A DISTRAUGHT mother has told how her daughter is living in terror after an alleged sexual assault by a classmate at Donaldson’s School for the deaf.
The mother, who asked not to be named, said her daughter, now 17, had been crushed by the incident, in which it is claimed a classmate attacked her in one of the toilets at the Linlithgow-based institution – Scotland’s national school for children who are deaf or have communication difficulties.
She said her daughter’s shock turned to fear after the school failed to suspend the other pupil and police halted their inquiry because they were unable to caution and carry out a formal interview with him due to his learning difficulties.
And she slammed the way in which Donaldson’s staff handled the episode, claiming teachers were afraid to take stronger action against the alleged assailant because of a fear it would generate negative publicity.
She said: “My daughter now thinks that because she’s disabled, people can hurt her and get away with it.
“She’s like a hermit in her bedroom. She’s become angry and aggressive, asking why we aren’t helping her. I think he should have been suspended until further investigation had been carried out. And they should have been kept apart.”
During the incident in February, it is alleged the girl, then 16, was held against her will in one of the school toilets by her classmate, also 16. She was undressed, groped and threatened with violence if she did not co-operate.
After discovery, both pupils were later interviewed by senior staff, social work teams and police, with a medical examination carried out on the victim the following week.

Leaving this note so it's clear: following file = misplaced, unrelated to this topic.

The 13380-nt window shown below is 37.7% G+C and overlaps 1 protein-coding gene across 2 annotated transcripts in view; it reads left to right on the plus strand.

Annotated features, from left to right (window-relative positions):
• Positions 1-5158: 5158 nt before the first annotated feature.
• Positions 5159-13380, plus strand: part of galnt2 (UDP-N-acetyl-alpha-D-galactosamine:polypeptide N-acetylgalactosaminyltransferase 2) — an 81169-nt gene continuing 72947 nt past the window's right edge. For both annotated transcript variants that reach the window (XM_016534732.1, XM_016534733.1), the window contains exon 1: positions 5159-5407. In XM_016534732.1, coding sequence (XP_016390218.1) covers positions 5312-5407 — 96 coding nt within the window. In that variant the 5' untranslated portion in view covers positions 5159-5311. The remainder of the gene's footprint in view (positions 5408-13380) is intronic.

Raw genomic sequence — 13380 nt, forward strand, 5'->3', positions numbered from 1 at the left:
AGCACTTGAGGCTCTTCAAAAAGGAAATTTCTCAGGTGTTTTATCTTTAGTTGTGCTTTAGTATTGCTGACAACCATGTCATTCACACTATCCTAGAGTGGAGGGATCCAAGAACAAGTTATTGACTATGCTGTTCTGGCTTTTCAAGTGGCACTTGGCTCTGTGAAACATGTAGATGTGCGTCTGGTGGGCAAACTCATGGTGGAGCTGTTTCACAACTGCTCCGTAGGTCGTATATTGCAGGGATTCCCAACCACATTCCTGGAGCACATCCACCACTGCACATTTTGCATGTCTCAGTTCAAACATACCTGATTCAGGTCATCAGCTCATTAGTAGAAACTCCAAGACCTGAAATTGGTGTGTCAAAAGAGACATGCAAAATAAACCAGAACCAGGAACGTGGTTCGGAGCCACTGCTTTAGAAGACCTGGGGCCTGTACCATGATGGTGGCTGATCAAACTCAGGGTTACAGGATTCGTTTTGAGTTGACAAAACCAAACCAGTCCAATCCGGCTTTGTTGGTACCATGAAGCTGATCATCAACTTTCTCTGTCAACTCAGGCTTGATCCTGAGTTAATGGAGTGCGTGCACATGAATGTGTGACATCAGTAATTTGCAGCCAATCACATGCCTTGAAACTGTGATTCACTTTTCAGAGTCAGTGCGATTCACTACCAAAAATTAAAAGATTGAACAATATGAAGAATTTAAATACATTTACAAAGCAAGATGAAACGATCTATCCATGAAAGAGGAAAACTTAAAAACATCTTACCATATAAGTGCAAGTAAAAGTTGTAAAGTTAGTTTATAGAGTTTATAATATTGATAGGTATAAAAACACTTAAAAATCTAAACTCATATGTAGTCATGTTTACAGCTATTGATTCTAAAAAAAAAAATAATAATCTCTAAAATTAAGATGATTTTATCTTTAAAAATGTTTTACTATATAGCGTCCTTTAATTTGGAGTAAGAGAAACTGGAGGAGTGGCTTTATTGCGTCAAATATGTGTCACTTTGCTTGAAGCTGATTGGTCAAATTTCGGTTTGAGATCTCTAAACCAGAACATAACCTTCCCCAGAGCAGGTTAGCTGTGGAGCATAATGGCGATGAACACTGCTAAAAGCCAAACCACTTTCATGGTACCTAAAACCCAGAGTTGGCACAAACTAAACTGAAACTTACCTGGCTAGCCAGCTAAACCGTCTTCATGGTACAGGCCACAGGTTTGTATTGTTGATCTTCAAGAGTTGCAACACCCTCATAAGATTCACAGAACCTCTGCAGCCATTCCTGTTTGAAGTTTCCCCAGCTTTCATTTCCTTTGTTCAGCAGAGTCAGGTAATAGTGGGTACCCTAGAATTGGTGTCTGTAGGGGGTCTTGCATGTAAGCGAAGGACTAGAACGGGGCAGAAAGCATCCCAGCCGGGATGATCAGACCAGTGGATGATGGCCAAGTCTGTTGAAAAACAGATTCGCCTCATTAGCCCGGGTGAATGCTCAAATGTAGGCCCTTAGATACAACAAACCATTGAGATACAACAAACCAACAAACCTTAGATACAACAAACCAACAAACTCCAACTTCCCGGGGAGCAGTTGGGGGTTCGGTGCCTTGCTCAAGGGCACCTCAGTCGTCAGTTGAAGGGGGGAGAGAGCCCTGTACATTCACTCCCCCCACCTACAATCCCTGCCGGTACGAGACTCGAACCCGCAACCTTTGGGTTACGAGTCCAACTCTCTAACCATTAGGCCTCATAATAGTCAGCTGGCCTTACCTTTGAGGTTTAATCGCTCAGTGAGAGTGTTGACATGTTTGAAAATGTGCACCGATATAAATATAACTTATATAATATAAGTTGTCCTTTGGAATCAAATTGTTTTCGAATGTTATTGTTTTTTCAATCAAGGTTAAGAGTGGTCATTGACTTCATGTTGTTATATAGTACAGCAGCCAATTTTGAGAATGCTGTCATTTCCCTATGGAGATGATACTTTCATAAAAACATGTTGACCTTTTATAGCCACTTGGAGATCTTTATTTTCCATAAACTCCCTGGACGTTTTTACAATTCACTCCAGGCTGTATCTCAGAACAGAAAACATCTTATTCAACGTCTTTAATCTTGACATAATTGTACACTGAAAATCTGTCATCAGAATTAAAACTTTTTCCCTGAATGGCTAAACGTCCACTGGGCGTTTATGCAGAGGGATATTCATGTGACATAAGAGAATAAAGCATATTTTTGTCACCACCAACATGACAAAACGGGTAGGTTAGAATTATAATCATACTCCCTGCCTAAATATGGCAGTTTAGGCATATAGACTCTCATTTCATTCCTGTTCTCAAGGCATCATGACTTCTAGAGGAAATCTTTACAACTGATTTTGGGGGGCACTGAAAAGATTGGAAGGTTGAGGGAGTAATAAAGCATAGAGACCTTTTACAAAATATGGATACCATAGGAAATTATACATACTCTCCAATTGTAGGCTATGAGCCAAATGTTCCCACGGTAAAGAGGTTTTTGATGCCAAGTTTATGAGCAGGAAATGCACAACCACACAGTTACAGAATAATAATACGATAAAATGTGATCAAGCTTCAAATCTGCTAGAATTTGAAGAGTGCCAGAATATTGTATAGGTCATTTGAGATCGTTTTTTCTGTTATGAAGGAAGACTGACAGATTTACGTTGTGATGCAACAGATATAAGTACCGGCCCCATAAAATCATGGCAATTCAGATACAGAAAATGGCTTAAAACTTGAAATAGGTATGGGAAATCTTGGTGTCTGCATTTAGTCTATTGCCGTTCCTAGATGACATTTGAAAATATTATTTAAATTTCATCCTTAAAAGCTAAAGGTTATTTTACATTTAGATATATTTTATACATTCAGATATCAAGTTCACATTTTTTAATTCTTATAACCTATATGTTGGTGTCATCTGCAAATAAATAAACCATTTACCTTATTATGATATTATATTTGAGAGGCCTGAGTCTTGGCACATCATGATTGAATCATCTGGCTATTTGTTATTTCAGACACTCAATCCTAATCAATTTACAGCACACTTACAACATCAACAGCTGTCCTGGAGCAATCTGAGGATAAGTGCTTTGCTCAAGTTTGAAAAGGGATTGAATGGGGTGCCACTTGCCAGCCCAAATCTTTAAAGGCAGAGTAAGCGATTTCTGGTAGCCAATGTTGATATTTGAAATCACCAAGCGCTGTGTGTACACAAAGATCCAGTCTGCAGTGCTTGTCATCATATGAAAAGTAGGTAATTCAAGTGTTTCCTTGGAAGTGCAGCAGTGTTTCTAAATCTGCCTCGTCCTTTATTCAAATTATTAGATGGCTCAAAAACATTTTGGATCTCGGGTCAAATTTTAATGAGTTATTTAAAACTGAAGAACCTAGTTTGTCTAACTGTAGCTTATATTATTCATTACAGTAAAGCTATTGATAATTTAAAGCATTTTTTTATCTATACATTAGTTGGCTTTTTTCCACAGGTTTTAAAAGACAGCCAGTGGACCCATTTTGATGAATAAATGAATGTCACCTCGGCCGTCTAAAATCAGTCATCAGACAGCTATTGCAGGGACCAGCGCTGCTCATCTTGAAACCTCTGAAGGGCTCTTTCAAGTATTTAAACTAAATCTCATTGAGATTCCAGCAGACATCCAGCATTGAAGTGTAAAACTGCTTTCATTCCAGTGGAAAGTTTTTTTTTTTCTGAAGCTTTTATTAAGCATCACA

However, it is understood that because of the alleged attacker’s learning needs, a full criminal inquiry could not be carried out.
“It’s ridiculous – there needs to be a change of law,” the mother said. “It gives me a little glimmer of hope that the police are still looking into it – they could find something that they could work with. But because he doesn’t understand, we can’t do anything.”
School leaders said high levels of vigilance were still being maintained, while police said inquiries into the incident were continuing.
A Police Scotland spokesman said: “Following a report of sexual assault within a West Lothian school in February 2013, police launched an investigation to determine the full circumstances surrounding this incident.
“A male youth was subject to joint agency interview and assessment and a full report was submitted to the social work department, with recommendations made to the school.
“Detectives continue to pursue lines of inquiry into this matter and are keeping the victim’s family fully updated as to the progress of this investigation, while at the same time offering them appropriate advice, guidance and support.”
Mary Mulligan, convenor of the board of governors of Donaldson’s Trust, said: “The majority of Donaldson’s pupils have additional needs and our staff are skilled in the care and protection of vulnerable young people. At all times, our policy is to operate to a high ratio of staff to students. In this case, we worked closely with social services, the referring Councils for both young people, educational psychologists and the Care Inspectorate, to carry out full risk assessment meetings and put plans in place for ongoing protection.
“Donaldson’s has been the sole educational placement of the young person, entrusted with her care and welfare throughout her educational career. Staff are aware of her needs, and continue to be vigilant.”
New claims follow historic abuse case row
CLAIMS of sexual assault at Donaldson’s come after it emerged last month that its chief executive and headteacher had been suspended pending an inquiry into the way a historic allegation of inappropriate behaviour was dealt with.
The school board ordered an investigation after an alleged “inappropriate physical act” by an unnamed member of staff four years ago. It is understood the incident did not happen at Donaldson’s and involved a young adult not connected with the school.
The school stressed there was no link between this incident and new allegation.